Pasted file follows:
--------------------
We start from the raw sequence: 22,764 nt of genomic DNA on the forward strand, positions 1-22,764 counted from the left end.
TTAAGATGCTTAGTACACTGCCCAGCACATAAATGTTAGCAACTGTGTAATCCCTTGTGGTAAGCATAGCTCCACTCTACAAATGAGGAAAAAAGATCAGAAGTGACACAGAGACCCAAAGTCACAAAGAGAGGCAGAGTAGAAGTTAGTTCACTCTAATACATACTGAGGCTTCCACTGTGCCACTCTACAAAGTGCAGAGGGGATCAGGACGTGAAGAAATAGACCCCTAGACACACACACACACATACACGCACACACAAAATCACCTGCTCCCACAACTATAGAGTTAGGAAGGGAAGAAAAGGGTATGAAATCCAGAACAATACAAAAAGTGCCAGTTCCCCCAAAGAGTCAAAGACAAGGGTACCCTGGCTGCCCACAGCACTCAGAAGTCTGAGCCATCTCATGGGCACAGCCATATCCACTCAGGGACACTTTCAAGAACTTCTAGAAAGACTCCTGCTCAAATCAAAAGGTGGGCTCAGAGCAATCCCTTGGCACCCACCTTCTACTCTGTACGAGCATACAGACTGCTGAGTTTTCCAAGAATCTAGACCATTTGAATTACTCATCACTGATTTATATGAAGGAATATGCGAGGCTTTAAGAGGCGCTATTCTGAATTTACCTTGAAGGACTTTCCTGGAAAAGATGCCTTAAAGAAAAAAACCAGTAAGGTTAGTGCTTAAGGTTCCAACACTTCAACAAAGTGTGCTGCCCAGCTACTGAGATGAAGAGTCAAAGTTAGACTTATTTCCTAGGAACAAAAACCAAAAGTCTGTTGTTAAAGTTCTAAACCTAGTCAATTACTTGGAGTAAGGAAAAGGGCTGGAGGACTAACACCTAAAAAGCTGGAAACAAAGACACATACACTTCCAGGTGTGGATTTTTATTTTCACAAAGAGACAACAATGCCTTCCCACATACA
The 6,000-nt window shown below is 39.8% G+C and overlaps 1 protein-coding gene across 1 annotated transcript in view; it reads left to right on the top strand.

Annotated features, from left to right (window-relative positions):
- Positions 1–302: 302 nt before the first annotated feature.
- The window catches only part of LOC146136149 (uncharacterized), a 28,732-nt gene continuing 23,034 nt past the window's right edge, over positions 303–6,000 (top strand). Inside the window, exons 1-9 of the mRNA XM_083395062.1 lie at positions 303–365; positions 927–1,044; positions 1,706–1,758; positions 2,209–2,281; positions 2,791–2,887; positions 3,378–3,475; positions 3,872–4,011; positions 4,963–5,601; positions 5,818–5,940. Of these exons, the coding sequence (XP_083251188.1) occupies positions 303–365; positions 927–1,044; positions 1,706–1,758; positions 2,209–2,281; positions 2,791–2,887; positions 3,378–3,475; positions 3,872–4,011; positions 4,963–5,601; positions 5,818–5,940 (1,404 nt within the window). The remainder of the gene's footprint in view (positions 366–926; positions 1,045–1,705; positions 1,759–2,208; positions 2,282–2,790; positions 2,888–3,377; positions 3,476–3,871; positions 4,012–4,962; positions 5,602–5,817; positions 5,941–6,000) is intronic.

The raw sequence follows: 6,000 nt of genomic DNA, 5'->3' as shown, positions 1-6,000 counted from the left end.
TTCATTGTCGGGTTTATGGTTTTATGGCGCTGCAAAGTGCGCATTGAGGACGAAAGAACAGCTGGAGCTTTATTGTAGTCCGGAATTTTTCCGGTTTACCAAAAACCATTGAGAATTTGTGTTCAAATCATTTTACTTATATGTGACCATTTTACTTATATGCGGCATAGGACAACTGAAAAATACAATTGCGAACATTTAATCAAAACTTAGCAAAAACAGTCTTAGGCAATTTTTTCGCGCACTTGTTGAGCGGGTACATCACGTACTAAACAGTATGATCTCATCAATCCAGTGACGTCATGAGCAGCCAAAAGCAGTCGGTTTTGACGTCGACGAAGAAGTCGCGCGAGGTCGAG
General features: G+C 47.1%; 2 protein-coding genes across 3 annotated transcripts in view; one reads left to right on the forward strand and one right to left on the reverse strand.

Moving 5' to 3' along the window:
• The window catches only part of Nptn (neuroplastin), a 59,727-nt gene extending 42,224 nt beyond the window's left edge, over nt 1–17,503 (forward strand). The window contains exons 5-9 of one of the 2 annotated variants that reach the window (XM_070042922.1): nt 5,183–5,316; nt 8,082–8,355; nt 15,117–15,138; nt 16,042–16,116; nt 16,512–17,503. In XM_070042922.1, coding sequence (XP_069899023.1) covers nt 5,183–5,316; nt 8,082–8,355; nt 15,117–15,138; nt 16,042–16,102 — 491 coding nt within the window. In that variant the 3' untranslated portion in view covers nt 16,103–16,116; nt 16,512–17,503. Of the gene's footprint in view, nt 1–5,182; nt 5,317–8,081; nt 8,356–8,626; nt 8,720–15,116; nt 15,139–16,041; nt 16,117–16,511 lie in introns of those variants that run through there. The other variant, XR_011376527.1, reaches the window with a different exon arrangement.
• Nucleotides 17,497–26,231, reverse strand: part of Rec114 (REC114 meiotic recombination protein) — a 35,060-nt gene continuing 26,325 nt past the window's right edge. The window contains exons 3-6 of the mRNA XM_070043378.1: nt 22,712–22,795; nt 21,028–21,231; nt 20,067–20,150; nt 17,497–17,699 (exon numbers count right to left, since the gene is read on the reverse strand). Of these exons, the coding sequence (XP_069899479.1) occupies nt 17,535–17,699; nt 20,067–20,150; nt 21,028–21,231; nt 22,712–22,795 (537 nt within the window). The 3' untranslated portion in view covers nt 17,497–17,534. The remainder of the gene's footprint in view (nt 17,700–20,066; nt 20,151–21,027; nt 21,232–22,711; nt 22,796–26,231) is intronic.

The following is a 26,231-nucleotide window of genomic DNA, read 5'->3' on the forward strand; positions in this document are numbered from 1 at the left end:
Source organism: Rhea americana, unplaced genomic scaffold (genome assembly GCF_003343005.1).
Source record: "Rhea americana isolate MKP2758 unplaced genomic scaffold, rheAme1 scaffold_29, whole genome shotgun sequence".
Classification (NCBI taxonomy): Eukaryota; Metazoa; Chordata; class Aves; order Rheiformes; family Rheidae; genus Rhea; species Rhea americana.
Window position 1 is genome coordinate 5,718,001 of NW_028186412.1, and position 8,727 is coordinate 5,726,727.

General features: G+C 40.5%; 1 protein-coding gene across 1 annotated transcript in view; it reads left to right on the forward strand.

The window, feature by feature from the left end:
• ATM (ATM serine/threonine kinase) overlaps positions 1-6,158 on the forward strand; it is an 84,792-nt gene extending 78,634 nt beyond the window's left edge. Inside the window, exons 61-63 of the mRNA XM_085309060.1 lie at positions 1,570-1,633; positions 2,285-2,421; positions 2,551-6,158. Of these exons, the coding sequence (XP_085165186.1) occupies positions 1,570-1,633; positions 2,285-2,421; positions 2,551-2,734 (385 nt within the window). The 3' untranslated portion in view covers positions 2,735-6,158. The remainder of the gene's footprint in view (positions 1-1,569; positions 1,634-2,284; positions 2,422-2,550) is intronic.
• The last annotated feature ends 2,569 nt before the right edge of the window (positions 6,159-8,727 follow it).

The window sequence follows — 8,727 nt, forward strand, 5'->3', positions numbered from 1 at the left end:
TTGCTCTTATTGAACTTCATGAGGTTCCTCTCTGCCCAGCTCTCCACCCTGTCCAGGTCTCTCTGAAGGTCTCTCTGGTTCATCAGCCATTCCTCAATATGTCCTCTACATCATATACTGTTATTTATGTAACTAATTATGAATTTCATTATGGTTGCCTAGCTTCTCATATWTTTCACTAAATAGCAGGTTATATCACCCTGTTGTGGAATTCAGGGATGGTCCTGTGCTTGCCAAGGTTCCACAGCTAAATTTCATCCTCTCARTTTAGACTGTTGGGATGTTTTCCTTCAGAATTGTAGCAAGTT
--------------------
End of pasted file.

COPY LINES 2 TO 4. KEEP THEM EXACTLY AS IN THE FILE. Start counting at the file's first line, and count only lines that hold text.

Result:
TTAAGATGCTTAGTACACTGCCCAGCACATAAATGTTAGCAACTGTGTAATCCCTTGTGGTAAGCATAGCTCCACTCTACAAATGAGGAAAAAAGATCAGAAGTGACACAGAGACCCAAAGTCACAAAGAGAGGCAGAGTAGAAGTTAGTTCACTCTAATACATACTGAGGCTTCCACTGTGCCACTCTACAAAGTGCAGAGGGGATCAGGACGTGAAGAAATAGACCCCTAGACACACACACACACATACACGCACACACAAAATCACCTGCTCCCACAACTATAGAGTTAGGAAGGGAAGAAAAGGGTATGAAATCCAGAACAATACAAAAAGTGCCAGTTCCCCCAAAGAGTCAAAGACAAGGGTACCCTGGCTGCCCACAGCACTCAGAAGTCTGAGCCATCTCATGGGCACAGCCATATCCACTCAGGGACACTTTCAAGAACTTCTAGAAAGACTCCTGCTCAAATCAAAAGGTGGGCTCAGAGCAATCCCTTGGCACCCACCTTCTACTCTGTACGAGCATACAGACTGCTGAGTTTTCCAAGAATCTAGACCATTTGAATTACTCATCACTGATTTATATGAAGGAATATGCGAGGCTTTAAGAGGCGCTATTCTGAATTTACCTTGAAGGACTTTCCTGGAAAAGATGCCTTAAAGAAAAAAACCAGTAAGGTTAGTGCTTAAGGTTCCAACACTTCAACAAAGTGTGCTGCCCAGCTACTGAGATGAAGAGTCAAAGTTAGACTTATTTCCTAGGAACAAAAACCAAAAGTCTGTTGTTAAAGTTCTAAACCTAGTCAATTACTTGGAGTAAGGAAAAGGGCTGGAGGACTAACACCTAAAAAGCTGGAAACAAAGACACATACACTTCCAGGTGTGGATTTTTATTTTCACAAAGAGACAACAATGCCTTCCCACATACA
The 6,000-nt window shown below is 39.8% G+C and overlaps 1 protein-coding gene across 1 annotated transcript in view; it reads left to right on the top strand.

Annotated features, from left to right (window-relative positions):